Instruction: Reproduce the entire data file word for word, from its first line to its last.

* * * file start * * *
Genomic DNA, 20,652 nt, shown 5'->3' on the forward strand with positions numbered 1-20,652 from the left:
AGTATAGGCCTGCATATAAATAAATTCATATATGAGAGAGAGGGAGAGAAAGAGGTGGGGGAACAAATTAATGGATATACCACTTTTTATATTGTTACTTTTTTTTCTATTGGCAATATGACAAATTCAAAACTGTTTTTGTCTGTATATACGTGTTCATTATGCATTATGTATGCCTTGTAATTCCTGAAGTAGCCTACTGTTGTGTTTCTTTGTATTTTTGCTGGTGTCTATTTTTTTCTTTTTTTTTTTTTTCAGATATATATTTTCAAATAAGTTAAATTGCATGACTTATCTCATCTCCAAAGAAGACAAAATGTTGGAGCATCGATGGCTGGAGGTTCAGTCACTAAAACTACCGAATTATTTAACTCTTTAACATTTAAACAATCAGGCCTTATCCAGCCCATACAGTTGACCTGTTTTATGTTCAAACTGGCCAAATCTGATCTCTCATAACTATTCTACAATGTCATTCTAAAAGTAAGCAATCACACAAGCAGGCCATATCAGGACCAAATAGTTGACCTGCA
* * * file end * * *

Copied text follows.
Genomic DNA, 20,652 nt, shown 5'->3' on the forward strand with positions numbered 1-20,652 from the left:
AGTATAGGCCTGCATATAAATAAATTCATATATGAGAGAGAGGGAGAGAAAGAGGTGGGGGAACAAATTAATGGATATACCACTTTTTATATTGTTACTTTTTTTTCTATTGGCAATATGACAAATTCAAAACTGTTTTTGTCTGTATATACGTGTTCATTATGCATTATGTATGCCTTGTAATTCCTGAAGTAGCCTACTGTTGTGTTTCTTTGTATTTTTGCTGGTGTCTATTTTTTTCTTTTTTTTTTTTTTCAGATATATATTTTCAAATAAGTTAAATTGCATGACTTATCTCATCTCCAAAGAAGACAAAATGTTGGAGCATCGATGGCTGGAGGTTCAGTCACTAAAACTACCGAATTATTTAACTCTTTAACATTTAAACAATCAGGCCTTATCCAGCCCATACAGTTGACCTGTTTTATGTTCAAACTGGCCAAATCTGATCTCTCATAACTATTCTACAATGTCATTCTAAAAGTAAGCAATCACACAAGCAGGCCATATCAGGACCAAATAGTTGACCTGCA